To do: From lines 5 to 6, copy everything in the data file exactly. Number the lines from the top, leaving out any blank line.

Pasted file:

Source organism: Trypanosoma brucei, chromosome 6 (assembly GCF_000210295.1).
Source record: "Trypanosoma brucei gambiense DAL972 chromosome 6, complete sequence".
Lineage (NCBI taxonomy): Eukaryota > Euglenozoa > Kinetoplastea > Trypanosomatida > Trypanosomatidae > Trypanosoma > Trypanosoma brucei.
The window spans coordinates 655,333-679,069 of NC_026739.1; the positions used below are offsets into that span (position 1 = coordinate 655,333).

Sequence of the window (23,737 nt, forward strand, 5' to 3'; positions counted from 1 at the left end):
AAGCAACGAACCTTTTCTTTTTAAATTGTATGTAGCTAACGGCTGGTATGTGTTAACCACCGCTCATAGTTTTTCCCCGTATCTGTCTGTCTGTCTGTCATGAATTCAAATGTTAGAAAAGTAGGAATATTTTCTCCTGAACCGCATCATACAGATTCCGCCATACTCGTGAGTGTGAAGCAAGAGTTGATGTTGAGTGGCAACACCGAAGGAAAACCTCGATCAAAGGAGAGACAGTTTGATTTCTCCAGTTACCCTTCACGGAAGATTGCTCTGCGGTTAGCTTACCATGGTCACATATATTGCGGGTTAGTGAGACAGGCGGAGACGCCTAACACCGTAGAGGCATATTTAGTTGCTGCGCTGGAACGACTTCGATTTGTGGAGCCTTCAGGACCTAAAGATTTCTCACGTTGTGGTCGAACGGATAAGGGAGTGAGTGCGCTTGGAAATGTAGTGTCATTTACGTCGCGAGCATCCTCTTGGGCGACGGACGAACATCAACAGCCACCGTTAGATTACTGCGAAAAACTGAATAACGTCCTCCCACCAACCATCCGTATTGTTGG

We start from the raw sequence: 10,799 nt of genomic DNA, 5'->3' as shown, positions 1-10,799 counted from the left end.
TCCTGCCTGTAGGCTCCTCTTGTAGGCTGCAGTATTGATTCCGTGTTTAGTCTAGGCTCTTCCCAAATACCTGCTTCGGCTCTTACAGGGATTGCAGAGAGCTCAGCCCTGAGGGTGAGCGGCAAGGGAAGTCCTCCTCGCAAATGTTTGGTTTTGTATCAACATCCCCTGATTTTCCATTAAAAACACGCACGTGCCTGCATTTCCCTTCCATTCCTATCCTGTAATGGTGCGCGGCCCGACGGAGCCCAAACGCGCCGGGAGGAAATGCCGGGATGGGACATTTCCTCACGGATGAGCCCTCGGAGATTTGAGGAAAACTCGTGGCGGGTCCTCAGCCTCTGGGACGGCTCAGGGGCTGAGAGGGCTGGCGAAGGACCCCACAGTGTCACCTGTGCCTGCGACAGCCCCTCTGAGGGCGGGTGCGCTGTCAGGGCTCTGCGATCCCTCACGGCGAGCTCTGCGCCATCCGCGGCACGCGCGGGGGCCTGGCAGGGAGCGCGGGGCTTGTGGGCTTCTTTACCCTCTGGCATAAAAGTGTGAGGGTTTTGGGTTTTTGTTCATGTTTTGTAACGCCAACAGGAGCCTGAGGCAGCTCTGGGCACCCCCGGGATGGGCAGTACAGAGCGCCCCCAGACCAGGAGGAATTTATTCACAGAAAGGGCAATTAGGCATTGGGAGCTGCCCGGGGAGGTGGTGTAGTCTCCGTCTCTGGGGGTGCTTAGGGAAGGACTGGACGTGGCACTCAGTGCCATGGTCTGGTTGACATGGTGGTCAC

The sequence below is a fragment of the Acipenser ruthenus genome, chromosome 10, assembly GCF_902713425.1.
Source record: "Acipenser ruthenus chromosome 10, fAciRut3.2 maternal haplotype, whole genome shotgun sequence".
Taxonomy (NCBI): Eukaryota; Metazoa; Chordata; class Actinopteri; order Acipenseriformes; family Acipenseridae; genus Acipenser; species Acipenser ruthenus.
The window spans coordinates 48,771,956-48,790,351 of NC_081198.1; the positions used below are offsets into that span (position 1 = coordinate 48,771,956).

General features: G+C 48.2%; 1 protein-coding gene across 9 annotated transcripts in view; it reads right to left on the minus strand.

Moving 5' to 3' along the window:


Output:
Sequence of the window (23,737 nt, forward strand, 5' to 3'; positions counted from 1 at the left end):
AAGCAACGAACCTTTTCTTTTTAAATTGTATGTAGCTAACGGCTGGTATGTGTTAACCACCGCTCATAGTTTTTCCCCGTATCTGTCTGTCTGTCTGTCATGAATTCAAATGTTAGAAAAGTAGGAATATTTTCTCCTGAACCGCATCATACAGATTCCGCCATACTCGTGAGTGTGAAGCAAGAGTTGATGTTGAGTGGCAACACCGAAGGAAAACCTCGATCAAAGGAGAGACAGTTTGATTTCTCCAGTTACCCTTCACGGAAGATTGCTCTGCGGTTAGCTTACCATGGTCACATATATTGCGGGTTAGTGAGACAGGCGGAGACGCCTAACACCGTAGAGGCATATTTAGTTGCTGCGCTGGAACGACTTCGATTTGTGGAGCCTTCAGGACCTAAAGATTTCTCACGTTGTGGTCGAACGGATAAGGGAGTGAGTGCGCTTGGAAATGTAGTGTCATTTACGTCGCGAGCATCCTCTTGGGCGACGGACGAACATCAACAGCCACCGTTAGATTACTGCGAAAAACTGAATAACGTCCTCCCACCAACCATCCGTATTGTTGG